Going behind the scenes of the Christchurch Poultry, Bantam and Pigeon club as it faces its greatest crisis in 148 years, director Slavko Martinov (Propaganda) manages to unearth more than just foxes in the hen house.

Part of the main drive of this, is the film's portrayal of parochial pettiness as it deals with the politics of running the club, which will no doubt be familiar to anyone involved in either A&P shows or any level of community clubs and societies.

With its mother hen who's been in charge forever, the documentary finds its "villain" of the piece, in the gentlest definition of the word, in president Doug Bain, who's been in charge of the show for a very long time.

A self-professed life-member of the Club, Bain's grip on the reins is the source of provocation as others preen their feathers and, in his eyes, puff themselves up to offer a challenge to his throne. As he deals with threats, Martinov's camera captures a fascinating explosion at a meeting where Bain's weariness at what he terms the "want to bes" bubbles over. It's a telling look at the generational differences that are prevalent and is perhaps the more interesting thread of the more slight entanglements which constitute Pecking Order's DNA.

Pecking Order: Film Review

There's a degree of paranoia festering in this coup / coop in more ways than one, but Martinov's keener to ensure that the doco stays out of provocative territory, preferring instead to sit back contentedly and watch others ruffle the feathers of the patriarch, rather than set the cat among these pigeons.

It's a revealing, but unsurprising, look at those who put themselves into committees and others' politics, and does much to celebrate the mythos that youngsters won't want to be involved in the stuffier older entrenched ways of the powers that be.

Wisely, Martinov peppers the documentary with some younger faces who are entering the sport for the fun of it. From kid Rhys, complete with his rat tail, dad looking on proudly and nervously, and his ethos of "I love the spotlight of winning, it's awesome", to fellow fancier Sarah who professes a love for chickens and no more, the stark contrast of ages and attitude comes to the fore with relative ease.

Martinov's HD approach with the cameras though, bizarrely and brilliantly manages to capture the beauty of the birds, with the reds and hues of their plumage shimmering starkly in close ups on the screen.

Every single chicken pun's been pulled from the lexicon for use on the titles, but the thread in the film is a lot thinner than perhaps you'd have expected. And whilst there are some droll dry moments, this is a gentle doco, content to let the ebb and flow of the narrative dictate the mood and the quirks of some trickle through the execution, rather than one which sees the pot stirred with overly dramatic gusto.

Pecking Order: Film Review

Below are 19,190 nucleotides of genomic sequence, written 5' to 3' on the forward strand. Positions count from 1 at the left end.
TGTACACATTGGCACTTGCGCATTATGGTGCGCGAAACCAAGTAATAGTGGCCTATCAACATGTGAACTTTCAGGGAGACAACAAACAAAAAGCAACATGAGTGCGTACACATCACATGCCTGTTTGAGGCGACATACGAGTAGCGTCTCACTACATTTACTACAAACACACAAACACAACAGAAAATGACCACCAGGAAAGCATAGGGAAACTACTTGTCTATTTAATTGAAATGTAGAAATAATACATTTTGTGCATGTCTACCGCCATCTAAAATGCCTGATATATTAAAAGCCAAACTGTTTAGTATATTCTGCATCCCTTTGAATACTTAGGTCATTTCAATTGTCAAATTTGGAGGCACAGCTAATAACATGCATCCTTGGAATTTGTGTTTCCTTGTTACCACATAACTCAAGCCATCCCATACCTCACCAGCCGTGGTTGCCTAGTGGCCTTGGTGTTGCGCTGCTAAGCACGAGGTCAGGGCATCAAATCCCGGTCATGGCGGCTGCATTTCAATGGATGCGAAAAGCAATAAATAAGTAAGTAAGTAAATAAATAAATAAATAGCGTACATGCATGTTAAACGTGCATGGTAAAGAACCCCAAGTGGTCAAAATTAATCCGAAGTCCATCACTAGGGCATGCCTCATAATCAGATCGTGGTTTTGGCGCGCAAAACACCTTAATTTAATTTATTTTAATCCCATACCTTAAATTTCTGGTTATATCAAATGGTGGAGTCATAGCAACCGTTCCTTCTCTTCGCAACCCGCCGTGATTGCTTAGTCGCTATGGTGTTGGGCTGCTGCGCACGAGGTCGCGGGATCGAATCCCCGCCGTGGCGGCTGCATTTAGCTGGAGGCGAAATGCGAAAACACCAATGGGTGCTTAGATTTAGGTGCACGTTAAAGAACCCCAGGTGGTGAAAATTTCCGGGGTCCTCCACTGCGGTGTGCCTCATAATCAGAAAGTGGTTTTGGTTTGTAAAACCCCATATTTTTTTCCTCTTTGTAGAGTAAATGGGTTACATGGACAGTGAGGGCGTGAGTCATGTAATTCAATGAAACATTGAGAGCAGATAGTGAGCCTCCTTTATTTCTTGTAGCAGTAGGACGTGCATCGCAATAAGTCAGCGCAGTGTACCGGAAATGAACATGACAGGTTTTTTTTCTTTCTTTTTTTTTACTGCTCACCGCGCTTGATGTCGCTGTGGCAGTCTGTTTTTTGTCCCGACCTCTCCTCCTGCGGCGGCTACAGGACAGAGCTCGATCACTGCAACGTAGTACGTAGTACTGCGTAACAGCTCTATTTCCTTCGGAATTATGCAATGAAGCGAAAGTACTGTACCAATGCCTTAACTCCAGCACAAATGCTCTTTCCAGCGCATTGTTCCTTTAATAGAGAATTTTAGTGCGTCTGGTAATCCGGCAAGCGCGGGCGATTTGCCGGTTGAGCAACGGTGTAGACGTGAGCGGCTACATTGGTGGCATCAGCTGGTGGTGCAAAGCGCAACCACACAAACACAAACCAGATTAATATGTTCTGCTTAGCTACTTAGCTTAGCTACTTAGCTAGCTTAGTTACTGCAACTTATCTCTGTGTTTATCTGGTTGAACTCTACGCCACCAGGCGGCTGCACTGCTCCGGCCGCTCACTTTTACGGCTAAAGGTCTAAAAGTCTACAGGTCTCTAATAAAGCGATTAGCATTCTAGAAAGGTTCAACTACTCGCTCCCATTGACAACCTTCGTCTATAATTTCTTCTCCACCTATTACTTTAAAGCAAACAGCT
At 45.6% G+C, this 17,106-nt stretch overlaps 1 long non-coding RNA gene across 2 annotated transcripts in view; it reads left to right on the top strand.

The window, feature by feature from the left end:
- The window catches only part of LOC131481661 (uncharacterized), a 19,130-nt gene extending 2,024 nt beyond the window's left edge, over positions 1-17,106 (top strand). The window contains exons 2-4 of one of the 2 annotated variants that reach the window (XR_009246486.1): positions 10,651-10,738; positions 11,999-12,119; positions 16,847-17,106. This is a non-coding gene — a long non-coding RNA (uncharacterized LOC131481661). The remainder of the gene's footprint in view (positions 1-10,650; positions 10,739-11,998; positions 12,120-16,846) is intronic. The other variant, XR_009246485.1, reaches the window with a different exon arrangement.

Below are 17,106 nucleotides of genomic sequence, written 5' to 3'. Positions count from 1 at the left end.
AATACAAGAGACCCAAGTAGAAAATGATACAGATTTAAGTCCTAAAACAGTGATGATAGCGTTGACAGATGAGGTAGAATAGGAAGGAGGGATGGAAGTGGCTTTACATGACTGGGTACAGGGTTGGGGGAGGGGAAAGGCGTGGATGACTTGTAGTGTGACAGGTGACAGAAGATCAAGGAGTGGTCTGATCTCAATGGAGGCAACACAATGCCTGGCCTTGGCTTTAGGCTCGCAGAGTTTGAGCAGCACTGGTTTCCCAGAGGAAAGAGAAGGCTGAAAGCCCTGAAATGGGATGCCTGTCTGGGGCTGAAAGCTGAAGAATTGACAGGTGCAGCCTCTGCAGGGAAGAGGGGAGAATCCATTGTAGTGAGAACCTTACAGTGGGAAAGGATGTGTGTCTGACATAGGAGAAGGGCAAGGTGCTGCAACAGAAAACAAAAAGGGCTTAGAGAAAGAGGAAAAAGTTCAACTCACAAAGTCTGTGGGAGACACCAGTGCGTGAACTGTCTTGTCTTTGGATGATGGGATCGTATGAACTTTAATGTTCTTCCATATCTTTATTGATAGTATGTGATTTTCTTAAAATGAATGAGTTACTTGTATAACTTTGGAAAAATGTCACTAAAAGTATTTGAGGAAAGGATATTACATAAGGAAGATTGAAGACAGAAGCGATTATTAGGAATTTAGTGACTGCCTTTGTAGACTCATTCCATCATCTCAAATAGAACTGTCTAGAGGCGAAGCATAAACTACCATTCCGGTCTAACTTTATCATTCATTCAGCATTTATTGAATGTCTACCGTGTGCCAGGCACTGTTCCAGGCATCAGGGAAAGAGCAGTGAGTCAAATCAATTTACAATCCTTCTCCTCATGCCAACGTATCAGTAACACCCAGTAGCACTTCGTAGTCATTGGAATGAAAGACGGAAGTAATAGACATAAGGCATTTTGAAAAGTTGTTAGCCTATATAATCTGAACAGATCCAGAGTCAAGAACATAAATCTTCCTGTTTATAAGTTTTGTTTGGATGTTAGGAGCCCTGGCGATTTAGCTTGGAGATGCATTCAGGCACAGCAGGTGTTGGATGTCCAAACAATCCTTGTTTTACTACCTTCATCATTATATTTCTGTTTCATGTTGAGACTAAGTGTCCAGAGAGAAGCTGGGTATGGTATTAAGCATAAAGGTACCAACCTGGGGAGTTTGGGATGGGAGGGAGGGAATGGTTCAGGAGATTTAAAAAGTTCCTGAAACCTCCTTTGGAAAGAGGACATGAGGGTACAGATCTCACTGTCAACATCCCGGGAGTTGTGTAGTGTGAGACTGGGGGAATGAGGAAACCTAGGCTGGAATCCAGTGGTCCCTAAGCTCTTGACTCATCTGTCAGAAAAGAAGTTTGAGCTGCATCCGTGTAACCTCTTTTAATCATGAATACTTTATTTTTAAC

The final result is that it becomes a documentary that's more about documenting, and providing a portrait of life within the Christchurch Poultry, Bantam and Pigeon club, rather than giving you something incisive and thought-provoking.

There are notable people within Pecking Order, and a few truisms spouted throughout that reek of the Kiwi attitude and the laconic humours that lace the land, but there are only a handful (if that) of characters that stand out, meaning the whole documentary feels ever-so slightly undernourished and too slight to be fully memorable.

It's a gentle amble down the roads of poultry politics and petty perambulations of those involved in small town club politics, and while Martinov's careful enough to throw it all through a balanced prism and not overly mock his subjects, one can't help but shake the feeling a little more bite to this beautifully shot and pleasantly constructed doco may have put a bit more meat on the bones.

Friday, 25 August 2017

Terminator 2: Judgment Day 3D Film ReviewTerminator 2: Judgment Day 3D Film Review

Terminator 2: Judgment Day 3D Film Review

Cast: Arnold Schwarzenegger, Edward Furlong, Linda Hamilton, Robert Patrick
Director: James Cameron

26 years ago, one blockbuster film set the pace for sci-fi action.
Terminator 2: Judgment Day 3D Film Review

With packed out midnight screenings, Terminator 2: Judgment Day was one of the earlier highly anticipated event films of its time.

So James Cameron's dusted it down, given it a polish and added in some 3D to ensure it's fit for the 2017 market place.

There can't be many who don't know the film's gritty details, so there's no time to be wasted here with those.
Terminator 2: Judgment Day 3D Film Review

Instead, suffice it to say while the film looks dated by today's standards in its ILM FX, there's no disputing the fact the Cameron helmed movie is still one hell of a juggernaut of action and humour.
Schwarzenegger hits all the right notes, and while Furlong's debut still seems as wonky as it was at the time, the overall pace and the story-telling is still top notch.